The Tomb of Simonides

Fr. 64

      Οὐδ' ἄ]ν τοι Καμάρινα τόσον κακὸν ὁκκόσον ἀ[ν]δρός

           κινη]θεὶς ὁσίου τύμβος ἐπικρεμάσαι·

      καὶ γ]ὰρ ἐμόν κοτε σῆμα, τό μοι πρὸ πόληος ἔχ[ευ]αν

           Ζῆν'] Ἀκραγαντῖνοι Ξείνι[ο]ν ἁζόμενοι,

5    . . . κ]ατ' οὖν ἤρειψεν ἀνὴρ κακός, εἴ τιν' ἀκούει[ς

           Φοίνικ]α πτόλιος σχέτλιον ἡγεμόνα·

      πύργῳ] δ' ἐγκατέλεξεν ἐμὴν λίθον οὐδὲ τὸ γράμμα

           ᾐδέσθη τὸ λέγον τόν [μ]ε Λεωπρέπεος

      κεῖσθαι Κήϊον ἄνδρα τὸν ἱερόν, ὃς τὰ περισσά

10       . .καὶ] μνήμην πρῶτος ὃς ἐφρασάμην,

      οὐδ' ὑμέας, Πολύδευκες, ὑπέτρεσεν, οἵ με μελάθρου

           μέλλοντος πίπτειν ἐκτὸς ἔθεσθέ κοτε

      δαιτυμόνων ἄπο μοῦνον, ὅτε Κραννώνιος αἰαῖ

           ὤλισθεν μεγάλους οἶκος ἐπὶ Σκοπάδας.

15  ὤνακες, ἀλ. .ϊ[. .]. γὰρ ἔτ' ἦν

           ]. . .ωοῦμεδ[. . . . . .].βοσιν[

      . . . .λμοὺσ[. . . . . . .].ϊουνδο.

          . . . . .ηστ.[. . . . . . .]εν ἀνῆγεν

      . . . .[            ].[.].ετ´κ. .[

Fr. 64 Harder (= 64 Pf., = 163 Mass.)
  1-19 P.Oxy. 2211 fr. 1 verso, 10-28 [image], 
    Trismegistos 59407;

  7-9, 11-14 Sud. σ 441 Adler s.v. Σιμονίδης;
  8-9 Lex.Ambr. L s.v. Λεωπρέπης

This tale is narrated by the Cean poet Simonides, who speaks about his tomb in Acragas. The general, Phoenix, demolished it and incorporated it into a defensive wall for the city. The poet prays for revenge and recalls the following incident: apparently Simonides wrote an epinician for one of the Scopadae, who had won a victory in boxing.  As part of the epinician, Simonides praised the boxer Polydeuces. The Scopad refused payment claiming that the poet should seek it from Polydeuces. Subsequently the Dioscuri summoned him out of the banquet hall of the Scopadae just before it collapsed upon those within, killing them. The incident exemplifies the power of the poet, as well as his status, under the protection of deities. The same story is mentioned in Theocritus, id. 17. In addition this aition commemorates Simonides as the inventor of a technique for remembering and recollection. In its present state there is no indication of what the aition might be, though there have been a number of suggestions: an explanation for why there is no tomb, but only an inscription set in a wall or why the poet is buried in Acragas and not Ceos would be the most likely. The inclusion of Simonides fits well with the imitation of Pindar that opened book III and the allusions to Bacchylides in the Acontius and Cydippe episode.

 

Bibliography

Barbantani, Silvia. 2010. Three Burials (Ibycus, Stesichorus, Simonides): Facts and Fiction about Lyric Poets in Magna Graecia in the Epigrams of the Greek Anthology. Alessandria: Edizioni dell’Orso.

Livrea, Enrico. 2006. 'La tomba di Simonide da Callimaco a S. Saba.' Zeitschrift für Papyrologie und Epigraphik 156:53-7.

Massimilla, Giulio. 2006. 'Il sepolcro di Simonide (Callimaco, fr. 64 Pf.).' In Callimachea I. Atti della prima giornata di studi su Callimaco (Roma, 14 maggio 2003), edited by Antonio Martina and Anna-Teresa Cozzoli, 33-52. Roma: Herder.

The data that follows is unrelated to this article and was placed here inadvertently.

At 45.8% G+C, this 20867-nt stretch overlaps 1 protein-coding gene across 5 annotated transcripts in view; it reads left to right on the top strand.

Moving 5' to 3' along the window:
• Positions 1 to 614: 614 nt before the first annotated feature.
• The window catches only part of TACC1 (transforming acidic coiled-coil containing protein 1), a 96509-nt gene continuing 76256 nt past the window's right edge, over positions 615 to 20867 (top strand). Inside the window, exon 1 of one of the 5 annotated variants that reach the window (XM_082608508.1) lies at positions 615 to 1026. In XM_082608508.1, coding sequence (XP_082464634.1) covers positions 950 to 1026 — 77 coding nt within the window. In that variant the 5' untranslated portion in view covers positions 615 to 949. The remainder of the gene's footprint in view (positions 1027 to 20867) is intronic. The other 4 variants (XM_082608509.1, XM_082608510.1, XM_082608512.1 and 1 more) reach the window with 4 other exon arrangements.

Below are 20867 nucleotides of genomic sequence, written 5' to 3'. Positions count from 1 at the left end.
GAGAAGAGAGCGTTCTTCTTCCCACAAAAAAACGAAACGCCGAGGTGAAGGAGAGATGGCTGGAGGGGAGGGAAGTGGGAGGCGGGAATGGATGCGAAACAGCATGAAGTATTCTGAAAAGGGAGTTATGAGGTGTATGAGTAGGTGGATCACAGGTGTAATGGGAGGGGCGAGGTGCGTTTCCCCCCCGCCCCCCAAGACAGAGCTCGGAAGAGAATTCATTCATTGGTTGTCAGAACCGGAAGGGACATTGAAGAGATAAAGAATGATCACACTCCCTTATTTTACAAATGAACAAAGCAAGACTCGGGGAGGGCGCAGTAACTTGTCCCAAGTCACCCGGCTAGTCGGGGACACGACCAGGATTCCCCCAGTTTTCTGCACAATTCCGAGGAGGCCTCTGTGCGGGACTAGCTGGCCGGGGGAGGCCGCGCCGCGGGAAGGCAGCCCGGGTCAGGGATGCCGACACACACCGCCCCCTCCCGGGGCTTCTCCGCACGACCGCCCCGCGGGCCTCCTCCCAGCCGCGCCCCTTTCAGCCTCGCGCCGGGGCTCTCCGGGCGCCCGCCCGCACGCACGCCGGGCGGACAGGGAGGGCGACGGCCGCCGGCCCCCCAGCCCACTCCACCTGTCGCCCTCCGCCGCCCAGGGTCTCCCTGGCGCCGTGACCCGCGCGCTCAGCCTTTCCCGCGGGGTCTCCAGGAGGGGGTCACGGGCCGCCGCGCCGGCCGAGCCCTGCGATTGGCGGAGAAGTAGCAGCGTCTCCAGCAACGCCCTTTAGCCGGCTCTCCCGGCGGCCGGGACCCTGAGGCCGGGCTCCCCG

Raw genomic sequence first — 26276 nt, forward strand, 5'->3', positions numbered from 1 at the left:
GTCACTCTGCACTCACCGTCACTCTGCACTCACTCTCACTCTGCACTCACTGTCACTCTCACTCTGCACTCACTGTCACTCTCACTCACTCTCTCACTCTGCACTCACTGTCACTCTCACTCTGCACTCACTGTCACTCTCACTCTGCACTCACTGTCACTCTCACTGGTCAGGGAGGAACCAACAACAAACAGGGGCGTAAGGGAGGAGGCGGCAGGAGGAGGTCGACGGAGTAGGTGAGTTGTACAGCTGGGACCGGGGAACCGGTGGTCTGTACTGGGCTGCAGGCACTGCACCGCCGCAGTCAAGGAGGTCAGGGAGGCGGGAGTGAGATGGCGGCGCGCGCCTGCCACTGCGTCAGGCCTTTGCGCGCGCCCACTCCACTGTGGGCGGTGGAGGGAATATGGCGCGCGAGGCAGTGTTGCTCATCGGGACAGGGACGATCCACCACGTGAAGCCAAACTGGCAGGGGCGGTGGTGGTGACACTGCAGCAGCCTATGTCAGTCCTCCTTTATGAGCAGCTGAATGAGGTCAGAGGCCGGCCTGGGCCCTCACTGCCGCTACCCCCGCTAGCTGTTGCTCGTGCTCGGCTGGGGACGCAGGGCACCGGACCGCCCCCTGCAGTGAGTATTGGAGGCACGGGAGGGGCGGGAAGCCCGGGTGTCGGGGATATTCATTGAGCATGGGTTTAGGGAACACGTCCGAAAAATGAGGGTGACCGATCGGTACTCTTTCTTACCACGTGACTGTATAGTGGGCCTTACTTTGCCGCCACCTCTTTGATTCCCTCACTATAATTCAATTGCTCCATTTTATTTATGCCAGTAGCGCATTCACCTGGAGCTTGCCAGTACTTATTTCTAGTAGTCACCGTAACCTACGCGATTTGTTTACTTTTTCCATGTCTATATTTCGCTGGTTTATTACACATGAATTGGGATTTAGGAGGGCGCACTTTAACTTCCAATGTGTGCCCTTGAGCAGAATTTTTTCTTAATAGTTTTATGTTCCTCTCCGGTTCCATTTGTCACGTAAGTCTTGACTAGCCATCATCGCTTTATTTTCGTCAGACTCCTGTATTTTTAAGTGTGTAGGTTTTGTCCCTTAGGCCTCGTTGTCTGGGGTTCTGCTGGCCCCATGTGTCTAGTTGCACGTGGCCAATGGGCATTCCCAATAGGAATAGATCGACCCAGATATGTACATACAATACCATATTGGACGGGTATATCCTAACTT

Fr. 64

Καμαρῖνα, -ας, ἡ: Camarina, a city on Sicily, at the mouth of the river Hipparis.

ὁπόσος -η -ον, Ion. ὁκ(κ)όσος: as much as, as great as

ὅσιος -α -ον: holy, hallowed, sacred; pious, devout

τύμβος -ου, ὁ: tomb, grave

ἐπικρεμάννυμι -κρεμάσω -εκέρασα: hang over, threaten

σῆμα -ατος, τό: a sign, mark; cairn, grave stone

χέω, aor. ἔχεα, Ep. aor. ἔχευα and χεῦα: pour, shed, scatter; throw or heap up as a mound of earth

Ζεύς, gen. Διός, dat. Διί or Ζηνί, acc. Ζῆνα: Zeus

Ἀκραγαντῖνοι, -ων, οἱ: citizens of Acragas, a city in Sicily, modern Agrigento

ἅζομαι: reverence, treat with respect

κατερείπω, aor. κατήρειψα: throw or cast down: throw or tear down 5

πτόλις -ιος, ἡ = πόλις -εως, ἡ

σκέτλιος -α -ον: unwearying, unflinching, merciless, headstrong

πύργος -ου, ὁ: tower, esp. those attached to city walls

ἐγκαταλέγω, fut. -καταλέξω, aor. -κατέλεξα: build in, built into

αἰδέομαι, fut. αἰδέσομαι, aor. Med. ᾐδεσάμην, aor. Pass. ᾐδέσθην: respect, show regard for, reverence

Λεωπρέπης -εος, ὁ: Leoprepes, the father of the lyric poet Simonides. Simonides was credited with adding the letters ξ, φ, χ, and ψ to the Greek alphabet and inventing a system of mnemonics

Κήϊος -α -ον: of Ceos, an island in the Cyclades (Ion. for Κεῖος)

περισσός -ή -όν: beyond the regular number, extraordinary, superfluous, extra

μνήμη -ης, ἡ: a remembrance, memory, record 10

φράζω: point out, show, tell, explain; (mid.) consider, ponder, contrive

ὑποτρέω: to shrink back before, give ground to (+ acc.)

μελάθρον, -ου, τό: roof beam, roof, house

ἐκτός: without, outside

δαιτυμών -όνος, ὁ: an invited guest

ὀλισθάνω: slip, slip and fall, fall

Κραννώνιος -ου, ὁ: of or from Crannon, a town in Thessaly

Σκόπαδαι -ων, οἱ: sons or descendants of Skopas

ὦναξ: poet. contr. of ὦ ἄναξ

Fr. 64

Not even Camarina would threaten so much disaster for you, not as 

much as the tomb of a pious man moved from its place. For

my grave too, which the people of Acragas built outside the town,

fearing Zeus the god of strangers,

was once forcibly torn down by an evil man, if you have heard 5

of a certain Phoenix, the town's merciless leader.

He built my stone into the tower of the city walls and showed no regard

for the inscription which said that I, the son of Leoprepes,

was lying here, the holy man from Ceos, who first contrived

the extra (letters)...and the art of mnemotechnics.10

He did not shrink back from you, Polydeuces, who,

when the house was about to fall down, once set me outside,

the only one from among the guests, when— ah!— the Crannonian 

house fell on the mighty sons of Scopas.

Lords...

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Suggested Citation

Susan Stephens, Callimachus: Aetia. Carlisle, Pennsylvania: Dickinson College Commentaries, 2015. ISBN: 978-1-947822-07-8.http://dcc.dickinson.edu/callimachus-aetia/book-3/tomb-simonides